Acts 25 – Paul Appeals to Caesar

After Festus arrived in Caesarea to become governor instead of Felix, he judged Paul

Antonius Felix was replaced by Porcius Festus as the Roman procurator of Judea from about 59 to 62 AD.  During his reign, hostility to Roman rule was heating to a fevered pitch, preceding the “Great Revolt” (the Jewish-Roman war of AD 66) that ended with the destruction of Jerusalem in AD 70.  Wasting no time after Festus assumed his role, verse 2 says that “the chief priests and the principal men of the Jews laid out their case against Paul,” trying to persuade him to send Paul to Jerusalem so they could ambush him.  These “chief priests and principal men” were most likely of the Sanhedrin, and had conspired with more than 40 others to kill Paul in Acts 23:12-15.  In verse 9, Festus was ready to send Paul to Jerusalem as a favor to the Jews, when Paul invoked his right as a Roman citizen to appeal to Caesar.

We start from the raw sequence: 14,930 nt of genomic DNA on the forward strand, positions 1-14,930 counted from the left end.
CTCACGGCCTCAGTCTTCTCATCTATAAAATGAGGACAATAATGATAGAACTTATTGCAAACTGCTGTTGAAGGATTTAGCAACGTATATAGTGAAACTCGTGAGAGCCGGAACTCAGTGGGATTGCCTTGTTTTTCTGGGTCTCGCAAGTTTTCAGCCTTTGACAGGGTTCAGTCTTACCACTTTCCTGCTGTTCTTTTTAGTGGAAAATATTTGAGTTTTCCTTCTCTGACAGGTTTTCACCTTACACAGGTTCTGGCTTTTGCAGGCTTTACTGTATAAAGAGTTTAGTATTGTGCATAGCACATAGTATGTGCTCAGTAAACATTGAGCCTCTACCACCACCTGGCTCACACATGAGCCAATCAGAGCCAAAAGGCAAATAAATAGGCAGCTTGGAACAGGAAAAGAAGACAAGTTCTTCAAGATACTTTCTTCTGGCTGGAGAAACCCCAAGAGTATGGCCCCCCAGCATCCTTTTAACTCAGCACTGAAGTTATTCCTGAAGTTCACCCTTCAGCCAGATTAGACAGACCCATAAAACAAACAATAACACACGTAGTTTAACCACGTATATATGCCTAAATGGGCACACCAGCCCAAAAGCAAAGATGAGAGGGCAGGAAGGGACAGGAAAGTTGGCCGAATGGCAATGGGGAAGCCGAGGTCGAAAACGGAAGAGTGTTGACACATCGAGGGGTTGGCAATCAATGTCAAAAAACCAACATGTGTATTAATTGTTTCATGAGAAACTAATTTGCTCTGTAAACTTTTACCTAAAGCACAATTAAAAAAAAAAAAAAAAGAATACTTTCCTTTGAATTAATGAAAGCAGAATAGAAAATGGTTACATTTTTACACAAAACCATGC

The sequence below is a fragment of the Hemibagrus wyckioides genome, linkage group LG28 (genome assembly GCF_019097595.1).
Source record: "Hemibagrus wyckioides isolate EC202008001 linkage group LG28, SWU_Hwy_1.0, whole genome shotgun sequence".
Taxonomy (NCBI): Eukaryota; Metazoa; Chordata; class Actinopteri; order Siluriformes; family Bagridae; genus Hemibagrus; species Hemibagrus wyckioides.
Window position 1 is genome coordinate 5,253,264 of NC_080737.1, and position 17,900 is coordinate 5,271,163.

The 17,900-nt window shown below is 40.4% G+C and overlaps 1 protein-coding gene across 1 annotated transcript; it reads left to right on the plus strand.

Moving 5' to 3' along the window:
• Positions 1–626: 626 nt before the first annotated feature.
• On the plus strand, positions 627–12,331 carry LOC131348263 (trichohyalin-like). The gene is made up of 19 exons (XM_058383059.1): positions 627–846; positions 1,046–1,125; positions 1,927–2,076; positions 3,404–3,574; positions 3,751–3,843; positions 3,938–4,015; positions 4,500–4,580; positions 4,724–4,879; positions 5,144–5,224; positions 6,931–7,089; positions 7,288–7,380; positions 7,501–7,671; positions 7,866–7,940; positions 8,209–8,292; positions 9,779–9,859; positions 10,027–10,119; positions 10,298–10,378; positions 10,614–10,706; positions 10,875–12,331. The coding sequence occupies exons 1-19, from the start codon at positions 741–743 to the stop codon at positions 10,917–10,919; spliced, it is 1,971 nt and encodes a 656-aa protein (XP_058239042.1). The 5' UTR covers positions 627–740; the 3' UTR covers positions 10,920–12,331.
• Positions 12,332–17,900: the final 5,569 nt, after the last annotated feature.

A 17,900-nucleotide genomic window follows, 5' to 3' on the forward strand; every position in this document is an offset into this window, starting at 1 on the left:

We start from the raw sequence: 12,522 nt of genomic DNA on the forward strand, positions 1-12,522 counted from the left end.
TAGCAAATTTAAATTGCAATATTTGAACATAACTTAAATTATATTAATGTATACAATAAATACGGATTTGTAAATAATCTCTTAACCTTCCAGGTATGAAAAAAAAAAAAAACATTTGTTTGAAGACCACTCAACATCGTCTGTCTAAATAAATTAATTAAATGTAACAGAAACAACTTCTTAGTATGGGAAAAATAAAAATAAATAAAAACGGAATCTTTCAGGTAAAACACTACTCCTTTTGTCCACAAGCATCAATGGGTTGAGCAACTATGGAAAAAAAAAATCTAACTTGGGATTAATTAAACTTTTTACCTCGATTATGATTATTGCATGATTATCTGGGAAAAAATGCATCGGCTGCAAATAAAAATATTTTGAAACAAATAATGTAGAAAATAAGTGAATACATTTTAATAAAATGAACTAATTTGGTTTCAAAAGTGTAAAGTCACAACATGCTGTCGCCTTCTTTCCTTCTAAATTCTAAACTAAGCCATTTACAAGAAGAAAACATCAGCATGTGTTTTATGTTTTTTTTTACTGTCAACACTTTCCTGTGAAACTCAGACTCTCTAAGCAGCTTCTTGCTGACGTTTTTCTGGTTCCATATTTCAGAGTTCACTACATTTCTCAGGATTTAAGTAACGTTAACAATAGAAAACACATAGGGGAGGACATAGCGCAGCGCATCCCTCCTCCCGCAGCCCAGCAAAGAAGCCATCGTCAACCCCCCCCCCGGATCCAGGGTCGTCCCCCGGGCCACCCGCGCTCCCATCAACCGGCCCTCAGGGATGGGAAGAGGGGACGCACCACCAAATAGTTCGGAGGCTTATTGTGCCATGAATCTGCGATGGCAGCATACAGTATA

After some days, Festus met with King Agrippa II and his sister, Bernice, who was always by his side (one of his other siblings was Drusilla, who was the wife of Festus’ predecessor, Felix).  This Agrippa was educated in the court of the emperor Claudius, and was the son of Herod Agrippa I, who in Acts 12:1-3 had the Apostle James killed and Peter arrested, and who the Lord stuck down dead in Acts 12:21-23.  He was also the great-grandson of Herod the Great – who had ordered the killing of all the male children of the region around Bethlehem when Jesus was born.   As Festus laid out the case against Paul, he concluded by surmising that the matter was a dispute about their religion, and the death of “a certain Jesus, who was dead, but whom Paul asserted to be alive” (verse 19).